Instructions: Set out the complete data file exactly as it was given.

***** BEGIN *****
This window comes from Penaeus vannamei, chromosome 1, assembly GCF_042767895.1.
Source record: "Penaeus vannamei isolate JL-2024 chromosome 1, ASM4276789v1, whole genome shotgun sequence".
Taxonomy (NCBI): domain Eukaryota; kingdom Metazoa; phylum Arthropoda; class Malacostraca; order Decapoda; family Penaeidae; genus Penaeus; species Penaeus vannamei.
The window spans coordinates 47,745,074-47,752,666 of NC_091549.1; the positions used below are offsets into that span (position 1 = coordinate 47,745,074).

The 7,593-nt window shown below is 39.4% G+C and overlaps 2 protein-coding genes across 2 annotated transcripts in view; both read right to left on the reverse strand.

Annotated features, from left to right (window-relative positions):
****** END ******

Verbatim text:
This window comes from Penaeus vannamei, chromosome 1, assembly GCF_042767895.1.
Source record: "Penaeus vannamei isolate JL-2024 chromosome 1, ASM4276789v1, whole genome shotgun sequence".
Taxonomy (NCBI): domain Eukaryota; kingdom Metazoa; phylum Arthropoda; class Malacostraca; order Decapoda; family Penaeidae; genus Penaeus; species Penaeus vannamei.
The window spans coordinates 47,745,074-47,752,666 of NC_091549.1; the positions used below are offsets into that span (position 1 = coordinate 47,745,074).

The 7,593-nt window shown below is 39.4% G+C and overlaps 2 protein-coding genes across 2 annotated transcripts in view; both read right to left on the reverse strand.

Annotated features, from left to right (window-relative positions):